Long Reads: The Wounded Knee Uprising w/ Roxanne Dunbar-Ortiz

Fifty years ago, a group of Native Oglala Lakota and their supporters occupied a small village called Wounded Knee on the Pine Ridge reservation in South Dakota. Wounded Knee was the site of a notorious massacre in 1890, when US cavalry killed nearly 300 Lakota people. Local spiritual leaders and civil rights activists called in the American Indian Movement, or AIM, to support the occupation. It resulted in a siege that pitted AIM against US Marshals, the FBI, and a private militia known as the GOON squad. But the takeover also inspired a wave of international support and solidarity.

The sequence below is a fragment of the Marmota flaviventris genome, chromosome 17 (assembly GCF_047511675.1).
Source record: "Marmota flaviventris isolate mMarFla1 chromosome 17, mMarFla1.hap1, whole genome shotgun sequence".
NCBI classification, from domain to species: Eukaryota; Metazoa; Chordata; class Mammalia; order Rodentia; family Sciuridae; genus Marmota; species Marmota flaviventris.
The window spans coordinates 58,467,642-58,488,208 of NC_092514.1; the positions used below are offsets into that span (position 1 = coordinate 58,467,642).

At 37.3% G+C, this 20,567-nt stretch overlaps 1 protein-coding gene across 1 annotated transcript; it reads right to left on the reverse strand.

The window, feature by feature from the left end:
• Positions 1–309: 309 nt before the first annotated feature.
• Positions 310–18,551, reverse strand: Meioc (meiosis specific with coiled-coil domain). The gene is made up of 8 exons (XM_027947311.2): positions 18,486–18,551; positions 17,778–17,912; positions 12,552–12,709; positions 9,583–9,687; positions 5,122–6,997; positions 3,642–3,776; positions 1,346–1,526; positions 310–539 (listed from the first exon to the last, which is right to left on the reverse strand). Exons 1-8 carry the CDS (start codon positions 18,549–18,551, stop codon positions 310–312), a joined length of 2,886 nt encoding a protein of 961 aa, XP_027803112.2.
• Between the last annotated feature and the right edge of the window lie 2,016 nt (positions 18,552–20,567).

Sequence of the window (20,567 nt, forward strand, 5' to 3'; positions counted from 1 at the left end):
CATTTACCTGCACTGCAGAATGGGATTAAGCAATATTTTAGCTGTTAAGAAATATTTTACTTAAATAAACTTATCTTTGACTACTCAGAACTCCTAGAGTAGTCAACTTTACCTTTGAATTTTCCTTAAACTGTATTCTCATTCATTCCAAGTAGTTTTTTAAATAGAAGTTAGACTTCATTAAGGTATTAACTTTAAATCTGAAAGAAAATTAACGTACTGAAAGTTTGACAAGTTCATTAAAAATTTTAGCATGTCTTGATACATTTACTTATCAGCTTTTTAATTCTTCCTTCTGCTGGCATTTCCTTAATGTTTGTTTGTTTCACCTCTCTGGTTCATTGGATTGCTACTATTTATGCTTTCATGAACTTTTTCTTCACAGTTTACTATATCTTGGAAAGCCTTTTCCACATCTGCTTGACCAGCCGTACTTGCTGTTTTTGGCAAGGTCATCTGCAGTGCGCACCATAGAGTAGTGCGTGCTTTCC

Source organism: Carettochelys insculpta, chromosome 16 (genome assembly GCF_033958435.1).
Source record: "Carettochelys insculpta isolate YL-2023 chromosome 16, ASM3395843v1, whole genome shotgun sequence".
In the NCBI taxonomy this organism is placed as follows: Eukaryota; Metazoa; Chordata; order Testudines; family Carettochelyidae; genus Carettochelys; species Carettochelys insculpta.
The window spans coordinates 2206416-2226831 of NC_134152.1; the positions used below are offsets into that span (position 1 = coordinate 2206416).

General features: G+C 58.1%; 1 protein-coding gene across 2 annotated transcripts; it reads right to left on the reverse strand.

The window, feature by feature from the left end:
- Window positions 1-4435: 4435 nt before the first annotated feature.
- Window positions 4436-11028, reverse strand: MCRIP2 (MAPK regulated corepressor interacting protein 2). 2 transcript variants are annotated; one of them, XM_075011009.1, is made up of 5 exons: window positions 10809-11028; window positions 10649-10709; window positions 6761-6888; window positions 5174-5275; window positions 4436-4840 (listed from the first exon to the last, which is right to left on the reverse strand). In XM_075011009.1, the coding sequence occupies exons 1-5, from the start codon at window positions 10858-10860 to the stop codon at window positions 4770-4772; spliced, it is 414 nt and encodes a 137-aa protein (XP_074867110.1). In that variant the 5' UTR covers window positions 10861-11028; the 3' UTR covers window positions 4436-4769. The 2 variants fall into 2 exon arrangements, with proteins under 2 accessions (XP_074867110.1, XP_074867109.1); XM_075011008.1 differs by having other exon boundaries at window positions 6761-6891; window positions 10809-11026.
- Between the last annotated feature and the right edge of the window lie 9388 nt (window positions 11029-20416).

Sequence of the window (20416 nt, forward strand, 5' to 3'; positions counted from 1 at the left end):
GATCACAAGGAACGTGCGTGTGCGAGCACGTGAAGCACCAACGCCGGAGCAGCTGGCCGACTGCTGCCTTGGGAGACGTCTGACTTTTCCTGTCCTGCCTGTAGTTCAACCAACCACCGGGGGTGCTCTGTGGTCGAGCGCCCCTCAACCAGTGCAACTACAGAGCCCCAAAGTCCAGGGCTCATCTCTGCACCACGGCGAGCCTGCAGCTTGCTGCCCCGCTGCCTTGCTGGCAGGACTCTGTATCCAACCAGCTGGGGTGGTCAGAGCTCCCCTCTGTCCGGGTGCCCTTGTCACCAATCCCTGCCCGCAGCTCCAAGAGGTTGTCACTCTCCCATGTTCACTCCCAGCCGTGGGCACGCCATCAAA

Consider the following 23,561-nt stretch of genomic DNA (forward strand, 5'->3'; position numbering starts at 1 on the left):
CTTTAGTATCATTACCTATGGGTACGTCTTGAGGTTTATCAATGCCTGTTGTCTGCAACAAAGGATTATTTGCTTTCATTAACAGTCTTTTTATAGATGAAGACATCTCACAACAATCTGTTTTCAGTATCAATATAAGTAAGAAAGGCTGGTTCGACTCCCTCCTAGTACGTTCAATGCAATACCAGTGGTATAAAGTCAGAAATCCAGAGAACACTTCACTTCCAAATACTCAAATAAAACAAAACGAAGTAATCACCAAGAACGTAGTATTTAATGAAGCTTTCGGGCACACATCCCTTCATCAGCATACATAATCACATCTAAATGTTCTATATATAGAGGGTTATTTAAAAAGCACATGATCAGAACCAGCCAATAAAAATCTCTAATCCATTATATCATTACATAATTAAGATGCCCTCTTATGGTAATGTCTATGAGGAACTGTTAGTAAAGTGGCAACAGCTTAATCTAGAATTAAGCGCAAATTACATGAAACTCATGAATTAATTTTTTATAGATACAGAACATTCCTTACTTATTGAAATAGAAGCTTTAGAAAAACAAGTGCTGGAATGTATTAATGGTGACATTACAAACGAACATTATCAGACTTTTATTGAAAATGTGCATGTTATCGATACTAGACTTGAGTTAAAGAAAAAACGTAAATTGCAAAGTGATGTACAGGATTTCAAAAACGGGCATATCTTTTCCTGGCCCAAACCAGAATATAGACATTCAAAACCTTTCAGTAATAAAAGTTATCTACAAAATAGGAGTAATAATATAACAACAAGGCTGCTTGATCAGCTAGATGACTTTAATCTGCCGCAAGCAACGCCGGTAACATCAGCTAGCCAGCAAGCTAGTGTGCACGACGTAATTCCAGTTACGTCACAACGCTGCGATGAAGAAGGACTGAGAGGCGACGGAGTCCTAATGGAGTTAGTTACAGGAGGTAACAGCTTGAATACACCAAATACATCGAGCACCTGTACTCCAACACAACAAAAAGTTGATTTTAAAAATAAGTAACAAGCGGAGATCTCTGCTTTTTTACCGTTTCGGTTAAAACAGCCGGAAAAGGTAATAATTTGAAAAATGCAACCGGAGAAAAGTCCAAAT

Roxanne Dunbar-Ortiz, activist and author of books including An Indigenous Peoples’ History of the United States and Blood on the Border, spoke with Long Reads producer Conor Gillies about the legacy of the Wounded Knee uprising.

Find Roxanne's piece, "'Indian' Wars," excerpted from An Indigenous Peoples' History, here: https://jacobin.com/2014/09/indian-wars/

Long Reads is a Jacobin podcast looking in-depth at political topics and thinkers, both contemporary and historical, with the magazine’s longform writers. Hosted by features editor Daniel Finn. Produced by Conor Gillies, music by Knxwledge.

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